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Q&A: “goldysjockstrap,” the people’s memelord, talks retirement

The enigmatic GJS has hung up her meme curation indefinitely. A&E asked her to share her thoughts on leaving, forming relationships online and the next generation of meme page admins.
Image by Instagram
A search for goldysjockstrap on Instagram will give you “No Results Found.”

In an ever-evolving internet age, rife with microtrends and ultra-niche references, the hunger for painstakingly specific memes has never been greater, perhaps that’s why audiences noticed when “@goldysjockstrap” (GJS) vanished.

University of Minnesota, like every other college campus, is home to many student-run wonders, like the Instagram accounts “@comopassouts” and “@umnvirgins.” Many more rose and fell through the time of GJS, who had garnered roughly 5,700 followers — nearly the same amount of students in 2021’s entire freshman class. Now GJS’ deactivation has left a particular vacuum (a need for saucy campus hot takes, overheard conversations and oddly specific memes) in her wake. A&E sat down with the campus’ vox populi to ask about what happened.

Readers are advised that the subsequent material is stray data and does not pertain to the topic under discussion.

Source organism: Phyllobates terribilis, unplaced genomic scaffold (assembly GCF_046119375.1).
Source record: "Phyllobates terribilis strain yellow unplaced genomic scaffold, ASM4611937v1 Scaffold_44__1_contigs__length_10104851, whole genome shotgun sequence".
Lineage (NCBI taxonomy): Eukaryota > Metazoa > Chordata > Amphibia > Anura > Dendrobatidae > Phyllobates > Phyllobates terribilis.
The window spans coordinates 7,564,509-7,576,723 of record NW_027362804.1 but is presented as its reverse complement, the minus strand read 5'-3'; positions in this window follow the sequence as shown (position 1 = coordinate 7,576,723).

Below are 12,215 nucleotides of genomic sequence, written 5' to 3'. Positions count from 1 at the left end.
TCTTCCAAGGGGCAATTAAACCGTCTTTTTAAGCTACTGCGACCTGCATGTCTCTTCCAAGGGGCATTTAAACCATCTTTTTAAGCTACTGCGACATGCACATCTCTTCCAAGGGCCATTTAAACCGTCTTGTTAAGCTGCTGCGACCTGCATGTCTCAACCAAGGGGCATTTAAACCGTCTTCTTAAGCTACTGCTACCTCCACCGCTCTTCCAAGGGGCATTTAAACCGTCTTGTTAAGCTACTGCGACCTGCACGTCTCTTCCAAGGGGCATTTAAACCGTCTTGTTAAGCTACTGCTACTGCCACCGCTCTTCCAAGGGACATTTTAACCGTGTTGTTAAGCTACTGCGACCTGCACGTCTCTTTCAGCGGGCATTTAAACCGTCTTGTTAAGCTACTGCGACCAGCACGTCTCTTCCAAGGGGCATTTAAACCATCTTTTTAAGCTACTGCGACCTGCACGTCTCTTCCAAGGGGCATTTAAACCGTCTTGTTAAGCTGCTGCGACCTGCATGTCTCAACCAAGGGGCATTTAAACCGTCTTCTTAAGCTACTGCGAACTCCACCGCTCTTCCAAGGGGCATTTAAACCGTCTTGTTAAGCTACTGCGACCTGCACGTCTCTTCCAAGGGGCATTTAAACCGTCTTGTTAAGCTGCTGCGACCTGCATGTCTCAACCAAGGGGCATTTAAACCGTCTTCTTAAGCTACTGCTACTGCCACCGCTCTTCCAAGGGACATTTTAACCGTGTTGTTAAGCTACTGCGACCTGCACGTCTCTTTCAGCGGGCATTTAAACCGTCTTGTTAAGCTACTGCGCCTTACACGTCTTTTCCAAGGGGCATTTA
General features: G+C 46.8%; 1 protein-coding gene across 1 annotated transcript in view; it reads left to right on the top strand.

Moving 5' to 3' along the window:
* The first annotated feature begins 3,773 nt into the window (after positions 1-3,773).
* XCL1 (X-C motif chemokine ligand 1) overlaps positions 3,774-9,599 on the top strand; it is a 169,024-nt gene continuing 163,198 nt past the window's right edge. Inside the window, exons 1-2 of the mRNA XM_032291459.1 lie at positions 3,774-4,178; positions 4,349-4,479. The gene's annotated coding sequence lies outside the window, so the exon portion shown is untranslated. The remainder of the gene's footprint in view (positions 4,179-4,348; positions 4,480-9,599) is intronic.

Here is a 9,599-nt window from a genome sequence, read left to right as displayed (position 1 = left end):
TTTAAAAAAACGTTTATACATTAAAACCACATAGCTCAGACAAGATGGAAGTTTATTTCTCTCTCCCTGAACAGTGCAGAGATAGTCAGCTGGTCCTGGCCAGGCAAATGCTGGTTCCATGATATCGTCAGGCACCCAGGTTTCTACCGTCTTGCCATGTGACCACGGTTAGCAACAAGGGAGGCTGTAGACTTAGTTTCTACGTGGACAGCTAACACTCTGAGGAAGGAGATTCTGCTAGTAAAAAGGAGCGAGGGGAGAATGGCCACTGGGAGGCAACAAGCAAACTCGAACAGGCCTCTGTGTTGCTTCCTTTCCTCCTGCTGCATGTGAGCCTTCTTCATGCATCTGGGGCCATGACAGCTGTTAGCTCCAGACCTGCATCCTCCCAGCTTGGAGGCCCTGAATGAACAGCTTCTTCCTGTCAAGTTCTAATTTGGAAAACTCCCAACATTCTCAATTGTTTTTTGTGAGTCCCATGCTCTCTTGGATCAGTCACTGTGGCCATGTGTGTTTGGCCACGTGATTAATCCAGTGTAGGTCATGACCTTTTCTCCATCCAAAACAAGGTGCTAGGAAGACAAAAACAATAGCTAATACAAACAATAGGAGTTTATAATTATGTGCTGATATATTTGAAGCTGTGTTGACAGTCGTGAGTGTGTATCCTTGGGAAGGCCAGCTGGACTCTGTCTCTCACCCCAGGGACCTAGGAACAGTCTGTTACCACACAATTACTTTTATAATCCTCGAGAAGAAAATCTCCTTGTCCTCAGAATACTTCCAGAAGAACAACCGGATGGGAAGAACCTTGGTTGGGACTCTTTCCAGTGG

How’ve you been? Any life changes since last time?

“I don’t think I’ve changed too much. I’m trying to double major in finance and human resources. But besides that, still in Carlson [School of Management]. No graduation plans have changed or anything like that. I’m going into my sophomore year now.”

Obviously, you’ve closed down the account. Why’d you stop?

“I just wasn’t enjoying it as much as I had in the past. And I felt like I was hitting like a lot of content blocks. I just didn’t have any ideas. Towards the end, I was caring too much about what other people thought; it wasn’t as fun and now it’s just really not on my mind that much anymore. I have all my relationships — like friendships that I made throughout the year, my relationship with my boyfriend — those were all the connections that I made somehow, in some way, through that account. So I’m really grateful for all that it’s given to me, but for some reason I just feel really relieved at this point that I’m not dealing with it anymore.”